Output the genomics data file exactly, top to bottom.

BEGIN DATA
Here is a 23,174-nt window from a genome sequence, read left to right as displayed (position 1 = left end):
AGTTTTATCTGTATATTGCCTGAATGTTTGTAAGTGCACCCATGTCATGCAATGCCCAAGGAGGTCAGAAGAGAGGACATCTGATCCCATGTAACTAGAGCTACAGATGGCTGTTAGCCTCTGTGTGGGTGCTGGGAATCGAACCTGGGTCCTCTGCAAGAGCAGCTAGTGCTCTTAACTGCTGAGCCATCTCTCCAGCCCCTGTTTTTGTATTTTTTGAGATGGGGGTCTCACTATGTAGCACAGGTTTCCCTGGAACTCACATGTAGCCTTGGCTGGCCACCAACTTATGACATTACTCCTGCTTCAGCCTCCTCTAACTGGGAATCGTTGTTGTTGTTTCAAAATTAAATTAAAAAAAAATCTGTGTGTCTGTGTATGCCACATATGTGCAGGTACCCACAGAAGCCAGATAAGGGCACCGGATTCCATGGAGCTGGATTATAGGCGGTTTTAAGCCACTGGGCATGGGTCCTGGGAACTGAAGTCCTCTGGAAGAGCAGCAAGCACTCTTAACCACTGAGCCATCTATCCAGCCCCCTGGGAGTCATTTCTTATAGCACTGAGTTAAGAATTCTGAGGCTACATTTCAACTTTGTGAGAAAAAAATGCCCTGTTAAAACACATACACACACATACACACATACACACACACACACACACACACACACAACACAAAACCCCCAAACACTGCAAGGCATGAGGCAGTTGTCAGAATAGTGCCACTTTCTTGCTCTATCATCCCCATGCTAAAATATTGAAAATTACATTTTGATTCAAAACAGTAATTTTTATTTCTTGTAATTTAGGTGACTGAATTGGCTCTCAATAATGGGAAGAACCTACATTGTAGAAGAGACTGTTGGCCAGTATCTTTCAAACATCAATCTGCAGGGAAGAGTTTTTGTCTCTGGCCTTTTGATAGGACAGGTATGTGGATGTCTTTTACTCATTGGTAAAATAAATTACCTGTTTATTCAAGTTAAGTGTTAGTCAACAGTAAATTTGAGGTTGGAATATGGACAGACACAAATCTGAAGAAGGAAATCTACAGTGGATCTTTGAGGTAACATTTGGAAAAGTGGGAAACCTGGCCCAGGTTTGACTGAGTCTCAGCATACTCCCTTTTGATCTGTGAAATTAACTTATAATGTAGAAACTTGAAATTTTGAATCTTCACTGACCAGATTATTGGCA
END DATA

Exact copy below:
Here is a 23,174-nt window from a genome sequence, read left to right as displayed (position 1 = left end):
AGTTTTATCTGTATATTGCCTGAATGTTTGTAAGTGCACCCATGTCATGCAATGCCCAAGGAGGTCAGAAGAGAGGACATCTGATCCCATGTAACTAGAGCTACAGATGGCTGTTAGCCTCTGTGTGGGTGCTGGGAATCGAACCTGGGTCCTCTGCAAGAGCAGCTAGTGCTCTTAACTGCTGAGCCATCTCTCCAGCCCCTGTTTTTGTATTTTTTGAGATGGGGGTCTCACTATGTAGCACAGGTTTCCCTGGAACTCACATGTAGCCTTGGCTGGCCACCAACTTATGACATTACTCCTGCTTCAGCCTCCTCTAACTGGGAATCGTTGTTGTTGTTTCAAAATTAAATTAAAAAAAAATCTGTGTGTCTGTGTATGCCACATATGTGCAGGTACCCACAGAAGCCAGATAAGGGCACCGGATTCCATGGAGCTGGATTATAGGCGGTTTTAAGCCACTGGGCATGGGTCCTGGGAACTGAAGTCCTCTGGAAGAGCAGCAAGCACTCTTAACCACTGAGCCATCTATCCAGCCCCCTGGGAGTCATTTCTTATAGCACTGAGTTAAGAATTCTGAGGCTACATTTCAACTTTGTGAGAAAAAAATGCCCTGTTAAAACACATACACACACATACACACATACACACACACACACACACACACACACAACACAAAACCCCCAAACACTGCAAGGCATGAGGCAGTTGTCAGAATAGTGCCACTTTCTTGCTCTATCATCCCCATGCTAAAATATTGAAAATTACATTTTGATTCAAAACAGTAATTTTTATTTCTTGTAATTTAGGTGACTGAATTGGCTCTCAATAATGGGAAGAACCTACATTGTAGAAGAGACTGTTGGCCAGTATCTTTCAAACATCAATCTGCAGGGAAGAGTTTTTGTCTCTGGCCTTTTGATAGGACAGGTATGTGGATGTCTTTTACTCATTGGTAAAATAAATTACCTGTTTATTCAAGTTAAGTGTTAGTCAACAGTAAATTTGAGGTTGGAATATGGACAGACACAAATCTGAAGAAGGAAATCTACAGTGGATCTTTGAGGTAACATTTGGAAAAGTGGGAAACCTGGCCCAGGTTTGACTGAGTCTCAGCATACTCCCTTTTGATCTGTGAAATTAACTTATAATGTAGAAACTTGAAATTTTGAATCTTCACTGACCAGATTATTGGCA